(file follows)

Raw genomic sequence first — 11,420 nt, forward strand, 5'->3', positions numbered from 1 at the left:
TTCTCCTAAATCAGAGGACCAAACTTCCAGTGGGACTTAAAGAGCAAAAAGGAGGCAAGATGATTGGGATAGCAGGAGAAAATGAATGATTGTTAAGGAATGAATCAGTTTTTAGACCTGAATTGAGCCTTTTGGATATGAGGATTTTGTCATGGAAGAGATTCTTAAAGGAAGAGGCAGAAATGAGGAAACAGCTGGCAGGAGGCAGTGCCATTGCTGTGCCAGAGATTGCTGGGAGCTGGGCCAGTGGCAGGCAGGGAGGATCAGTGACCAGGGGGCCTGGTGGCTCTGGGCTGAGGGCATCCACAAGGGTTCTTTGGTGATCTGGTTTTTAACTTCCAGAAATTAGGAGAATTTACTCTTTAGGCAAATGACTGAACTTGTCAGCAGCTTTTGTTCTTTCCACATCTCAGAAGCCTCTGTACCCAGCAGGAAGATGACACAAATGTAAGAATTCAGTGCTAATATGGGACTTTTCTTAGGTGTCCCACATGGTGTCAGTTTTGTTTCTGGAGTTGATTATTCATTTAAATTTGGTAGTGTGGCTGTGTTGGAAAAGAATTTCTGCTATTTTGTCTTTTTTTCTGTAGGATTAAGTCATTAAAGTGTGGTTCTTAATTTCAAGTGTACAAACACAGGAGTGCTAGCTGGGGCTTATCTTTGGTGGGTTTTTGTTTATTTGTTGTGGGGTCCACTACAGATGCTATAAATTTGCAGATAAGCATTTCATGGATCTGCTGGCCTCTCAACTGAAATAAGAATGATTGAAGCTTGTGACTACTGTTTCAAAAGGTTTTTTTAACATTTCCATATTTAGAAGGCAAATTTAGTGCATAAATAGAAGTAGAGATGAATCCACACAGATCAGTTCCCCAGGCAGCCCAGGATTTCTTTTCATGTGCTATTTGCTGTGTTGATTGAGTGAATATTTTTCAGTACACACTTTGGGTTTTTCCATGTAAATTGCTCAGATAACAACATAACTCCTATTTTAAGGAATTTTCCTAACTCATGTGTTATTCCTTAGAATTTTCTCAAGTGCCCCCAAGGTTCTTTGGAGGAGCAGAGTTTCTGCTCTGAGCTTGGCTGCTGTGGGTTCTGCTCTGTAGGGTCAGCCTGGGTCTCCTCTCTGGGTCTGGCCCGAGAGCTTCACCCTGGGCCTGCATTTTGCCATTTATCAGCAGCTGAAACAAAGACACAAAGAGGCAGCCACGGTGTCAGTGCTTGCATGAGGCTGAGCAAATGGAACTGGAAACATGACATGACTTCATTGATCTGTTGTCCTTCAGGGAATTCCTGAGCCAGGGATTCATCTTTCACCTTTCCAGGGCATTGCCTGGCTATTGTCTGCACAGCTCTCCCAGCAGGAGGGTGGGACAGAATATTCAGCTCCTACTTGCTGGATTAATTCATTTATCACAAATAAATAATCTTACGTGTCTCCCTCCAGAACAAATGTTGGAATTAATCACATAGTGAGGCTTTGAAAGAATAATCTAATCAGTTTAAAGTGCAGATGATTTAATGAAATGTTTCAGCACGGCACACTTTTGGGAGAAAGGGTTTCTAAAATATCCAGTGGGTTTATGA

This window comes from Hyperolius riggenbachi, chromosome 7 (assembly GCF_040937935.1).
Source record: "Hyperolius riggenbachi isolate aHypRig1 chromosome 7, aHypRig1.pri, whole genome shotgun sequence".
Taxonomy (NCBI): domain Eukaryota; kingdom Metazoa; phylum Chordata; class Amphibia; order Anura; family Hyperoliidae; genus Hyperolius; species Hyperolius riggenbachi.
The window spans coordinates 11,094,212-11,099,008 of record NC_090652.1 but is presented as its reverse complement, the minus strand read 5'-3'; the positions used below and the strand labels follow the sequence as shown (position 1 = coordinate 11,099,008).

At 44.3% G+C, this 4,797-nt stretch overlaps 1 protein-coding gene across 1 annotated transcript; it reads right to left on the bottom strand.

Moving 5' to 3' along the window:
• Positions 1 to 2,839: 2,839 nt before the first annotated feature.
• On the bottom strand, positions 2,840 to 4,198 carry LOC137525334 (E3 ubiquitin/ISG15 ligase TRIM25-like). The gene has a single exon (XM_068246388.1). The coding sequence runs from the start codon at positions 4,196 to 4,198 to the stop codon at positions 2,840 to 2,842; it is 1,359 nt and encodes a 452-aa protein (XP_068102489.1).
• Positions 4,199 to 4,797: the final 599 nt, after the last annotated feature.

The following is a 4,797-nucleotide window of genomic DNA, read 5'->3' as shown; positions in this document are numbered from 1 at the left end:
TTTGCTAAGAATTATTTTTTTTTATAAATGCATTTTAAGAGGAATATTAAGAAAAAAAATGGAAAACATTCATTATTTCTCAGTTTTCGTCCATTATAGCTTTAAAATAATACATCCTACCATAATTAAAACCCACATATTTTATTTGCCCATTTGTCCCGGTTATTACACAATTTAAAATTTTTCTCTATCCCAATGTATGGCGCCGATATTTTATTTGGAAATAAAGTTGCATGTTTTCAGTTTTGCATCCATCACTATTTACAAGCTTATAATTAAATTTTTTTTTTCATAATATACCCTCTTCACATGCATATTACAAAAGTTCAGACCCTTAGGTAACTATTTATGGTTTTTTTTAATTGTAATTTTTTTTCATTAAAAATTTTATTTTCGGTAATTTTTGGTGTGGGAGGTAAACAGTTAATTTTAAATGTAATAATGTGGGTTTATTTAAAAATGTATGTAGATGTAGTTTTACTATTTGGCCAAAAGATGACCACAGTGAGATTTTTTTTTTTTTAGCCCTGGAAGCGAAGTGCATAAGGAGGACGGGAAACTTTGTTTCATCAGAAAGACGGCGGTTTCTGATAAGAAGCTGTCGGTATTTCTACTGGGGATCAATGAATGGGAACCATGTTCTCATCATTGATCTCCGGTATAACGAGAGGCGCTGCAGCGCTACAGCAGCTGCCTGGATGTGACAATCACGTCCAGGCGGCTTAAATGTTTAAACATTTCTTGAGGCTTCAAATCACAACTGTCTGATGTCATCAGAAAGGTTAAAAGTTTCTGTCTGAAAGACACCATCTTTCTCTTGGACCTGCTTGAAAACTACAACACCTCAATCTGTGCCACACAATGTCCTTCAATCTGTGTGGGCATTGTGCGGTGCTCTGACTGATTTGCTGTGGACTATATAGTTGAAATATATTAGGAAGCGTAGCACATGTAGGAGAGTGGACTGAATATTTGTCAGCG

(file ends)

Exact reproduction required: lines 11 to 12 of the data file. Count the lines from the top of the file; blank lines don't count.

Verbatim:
• Positions 4,199 to 4,797: the final 599 nt, after the last annotated feature.

The following is a 4,797-nucleotide window of genomic DNA, read 5'->3' as shown; positions in this document are numbered from 1 at the left end: